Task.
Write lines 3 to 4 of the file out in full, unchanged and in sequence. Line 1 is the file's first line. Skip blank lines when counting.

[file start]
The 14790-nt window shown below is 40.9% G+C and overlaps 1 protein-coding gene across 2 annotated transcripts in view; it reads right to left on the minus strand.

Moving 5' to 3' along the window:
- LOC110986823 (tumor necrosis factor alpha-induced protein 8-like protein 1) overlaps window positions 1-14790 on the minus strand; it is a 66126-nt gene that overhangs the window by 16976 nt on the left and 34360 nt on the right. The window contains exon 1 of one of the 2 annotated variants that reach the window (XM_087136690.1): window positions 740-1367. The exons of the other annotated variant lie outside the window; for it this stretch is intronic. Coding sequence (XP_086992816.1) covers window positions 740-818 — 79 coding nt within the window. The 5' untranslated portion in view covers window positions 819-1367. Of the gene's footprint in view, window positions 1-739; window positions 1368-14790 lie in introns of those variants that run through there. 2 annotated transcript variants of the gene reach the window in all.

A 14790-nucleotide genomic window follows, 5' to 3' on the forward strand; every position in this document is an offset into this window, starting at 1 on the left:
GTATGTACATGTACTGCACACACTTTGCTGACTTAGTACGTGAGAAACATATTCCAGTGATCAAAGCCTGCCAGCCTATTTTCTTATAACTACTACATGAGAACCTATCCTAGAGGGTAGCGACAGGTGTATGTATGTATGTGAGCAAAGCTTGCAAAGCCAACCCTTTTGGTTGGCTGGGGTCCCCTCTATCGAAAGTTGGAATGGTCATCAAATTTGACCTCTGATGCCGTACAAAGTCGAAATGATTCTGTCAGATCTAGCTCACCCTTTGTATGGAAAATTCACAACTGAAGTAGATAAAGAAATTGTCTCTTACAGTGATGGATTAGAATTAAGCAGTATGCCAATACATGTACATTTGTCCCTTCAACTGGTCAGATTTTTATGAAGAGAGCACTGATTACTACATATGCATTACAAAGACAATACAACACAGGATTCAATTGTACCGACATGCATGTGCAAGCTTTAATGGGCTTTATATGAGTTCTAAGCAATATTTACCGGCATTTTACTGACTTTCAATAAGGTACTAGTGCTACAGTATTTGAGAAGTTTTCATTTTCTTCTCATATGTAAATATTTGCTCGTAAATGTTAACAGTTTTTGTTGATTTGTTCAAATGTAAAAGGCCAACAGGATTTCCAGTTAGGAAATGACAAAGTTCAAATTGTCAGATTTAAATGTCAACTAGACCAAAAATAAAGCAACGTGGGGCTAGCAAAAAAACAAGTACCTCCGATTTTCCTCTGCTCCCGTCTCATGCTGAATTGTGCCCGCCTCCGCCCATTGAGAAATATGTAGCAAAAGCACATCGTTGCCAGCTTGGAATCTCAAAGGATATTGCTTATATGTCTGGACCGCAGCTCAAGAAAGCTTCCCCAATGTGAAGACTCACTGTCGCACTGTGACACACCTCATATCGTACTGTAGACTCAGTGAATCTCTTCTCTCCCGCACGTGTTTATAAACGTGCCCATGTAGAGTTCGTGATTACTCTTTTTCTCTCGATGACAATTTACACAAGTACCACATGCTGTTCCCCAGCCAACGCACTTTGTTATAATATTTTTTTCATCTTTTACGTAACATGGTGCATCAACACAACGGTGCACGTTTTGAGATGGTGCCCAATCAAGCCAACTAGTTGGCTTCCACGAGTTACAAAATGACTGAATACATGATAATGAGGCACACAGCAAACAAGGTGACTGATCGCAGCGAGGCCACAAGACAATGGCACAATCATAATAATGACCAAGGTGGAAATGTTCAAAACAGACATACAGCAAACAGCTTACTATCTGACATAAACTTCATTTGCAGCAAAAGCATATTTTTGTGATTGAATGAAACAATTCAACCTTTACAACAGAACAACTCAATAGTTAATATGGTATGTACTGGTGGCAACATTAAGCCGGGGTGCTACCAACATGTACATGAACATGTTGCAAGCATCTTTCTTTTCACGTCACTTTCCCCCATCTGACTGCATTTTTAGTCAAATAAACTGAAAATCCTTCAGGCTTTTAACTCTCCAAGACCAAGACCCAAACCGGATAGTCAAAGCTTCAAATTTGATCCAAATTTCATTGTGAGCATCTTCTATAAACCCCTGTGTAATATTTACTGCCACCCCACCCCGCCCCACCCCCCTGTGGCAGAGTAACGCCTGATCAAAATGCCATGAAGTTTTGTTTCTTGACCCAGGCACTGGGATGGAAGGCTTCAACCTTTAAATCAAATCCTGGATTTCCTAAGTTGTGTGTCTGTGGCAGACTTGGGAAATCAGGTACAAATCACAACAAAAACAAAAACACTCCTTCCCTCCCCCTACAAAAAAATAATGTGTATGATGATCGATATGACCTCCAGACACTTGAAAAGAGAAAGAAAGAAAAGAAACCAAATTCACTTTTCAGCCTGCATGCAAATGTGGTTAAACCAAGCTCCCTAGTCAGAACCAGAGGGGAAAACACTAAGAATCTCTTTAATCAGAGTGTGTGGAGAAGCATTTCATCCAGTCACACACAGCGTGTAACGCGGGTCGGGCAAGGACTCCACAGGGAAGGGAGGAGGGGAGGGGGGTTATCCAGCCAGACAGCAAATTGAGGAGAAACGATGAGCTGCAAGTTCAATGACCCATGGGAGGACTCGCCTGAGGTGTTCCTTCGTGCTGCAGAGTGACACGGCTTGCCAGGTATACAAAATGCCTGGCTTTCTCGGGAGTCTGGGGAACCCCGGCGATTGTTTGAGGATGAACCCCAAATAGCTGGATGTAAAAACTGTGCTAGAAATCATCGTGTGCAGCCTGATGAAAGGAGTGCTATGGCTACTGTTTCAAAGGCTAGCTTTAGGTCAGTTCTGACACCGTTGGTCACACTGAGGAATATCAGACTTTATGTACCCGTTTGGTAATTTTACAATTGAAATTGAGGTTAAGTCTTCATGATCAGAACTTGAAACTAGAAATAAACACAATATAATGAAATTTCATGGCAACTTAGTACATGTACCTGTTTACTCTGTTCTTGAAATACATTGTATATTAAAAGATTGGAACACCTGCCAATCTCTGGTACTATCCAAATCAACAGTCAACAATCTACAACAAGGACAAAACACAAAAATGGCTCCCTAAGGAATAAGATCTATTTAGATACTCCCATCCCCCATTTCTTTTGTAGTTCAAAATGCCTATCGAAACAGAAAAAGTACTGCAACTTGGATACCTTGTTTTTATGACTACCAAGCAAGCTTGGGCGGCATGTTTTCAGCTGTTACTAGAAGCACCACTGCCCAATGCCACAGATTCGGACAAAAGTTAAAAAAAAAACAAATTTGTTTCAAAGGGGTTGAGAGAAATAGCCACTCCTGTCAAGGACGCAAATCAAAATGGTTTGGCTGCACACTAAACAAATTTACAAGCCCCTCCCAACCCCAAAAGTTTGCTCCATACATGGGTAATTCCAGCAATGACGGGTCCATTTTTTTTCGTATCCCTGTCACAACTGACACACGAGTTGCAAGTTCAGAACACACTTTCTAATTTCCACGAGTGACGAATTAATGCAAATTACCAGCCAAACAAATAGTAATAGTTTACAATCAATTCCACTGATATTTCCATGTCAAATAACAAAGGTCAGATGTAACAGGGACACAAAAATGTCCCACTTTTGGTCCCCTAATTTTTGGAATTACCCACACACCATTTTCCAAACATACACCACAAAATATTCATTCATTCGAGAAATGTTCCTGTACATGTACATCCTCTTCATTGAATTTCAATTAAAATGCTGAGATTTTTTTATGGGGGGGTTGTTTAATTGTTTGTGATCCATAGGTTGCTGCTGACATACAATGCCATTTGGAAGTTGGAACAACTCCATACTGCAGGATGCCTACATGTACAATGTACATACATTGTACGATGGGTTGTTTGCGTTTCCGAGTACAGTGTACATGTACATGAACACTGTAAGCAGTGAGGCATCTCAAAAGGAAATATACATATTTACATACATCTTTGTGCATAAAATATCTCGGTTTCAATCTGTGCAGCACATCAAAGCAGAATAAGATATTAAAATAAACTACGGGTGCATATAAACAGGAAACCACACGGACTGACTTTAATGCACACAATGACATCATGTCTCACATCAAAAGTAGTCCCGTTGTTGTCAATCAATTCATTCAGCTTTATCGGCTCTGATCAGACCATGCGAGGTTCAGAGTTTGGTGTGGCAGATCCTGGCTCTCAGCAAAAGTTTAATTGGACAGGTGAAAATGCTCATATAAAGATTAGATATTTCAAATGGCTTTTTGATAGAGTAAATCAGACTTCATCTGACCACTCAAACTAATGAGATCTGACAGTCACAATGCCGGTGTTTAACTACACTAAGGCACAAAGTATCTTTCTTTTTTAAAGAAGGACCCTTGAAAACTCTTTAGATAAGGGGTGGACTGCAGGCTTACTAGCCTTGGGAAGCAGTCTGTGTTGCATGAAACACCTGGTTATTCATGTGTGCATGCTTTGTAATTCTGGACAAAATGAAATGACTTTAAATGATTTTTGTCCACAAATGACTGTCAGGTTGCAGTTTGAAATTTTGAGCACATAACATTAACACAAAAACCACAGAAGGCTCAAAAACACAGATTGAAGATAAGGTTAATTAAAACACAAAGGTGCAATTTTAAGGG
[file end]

- LOC110986823 (tumor necrosis factor alpha-induced protein 8-like protein 1) overlaps window positions 1-14790 on the minus strand; it is a 66126-nt gene that overhangs the window by 16976 nt on the left and 34360 nt on the right. The window contains exon 1 of one of the 2 annotated variants that reach the window (XM_087136690.1): window positions 740-1367. The exons of the other annotated variant lie outside the window; for it this stretch is intronic. Coding sequence (XP_086992816.1) covers window positions 740-818 — 79 coding nt within the window. The 5' untranslated portion in view covers window positions 819-1367. Of the gene's footprint in view, window positions 1-739; window positions 1368-14790 lie in introns of those variants that run through there. 2 annotated transcript variants of the gene reach the window in all.

A 14790-nucleotide genomic window follows, 5' to 3' on the forward strand; every position in this document is an offset into this window, starting at 1 on the left: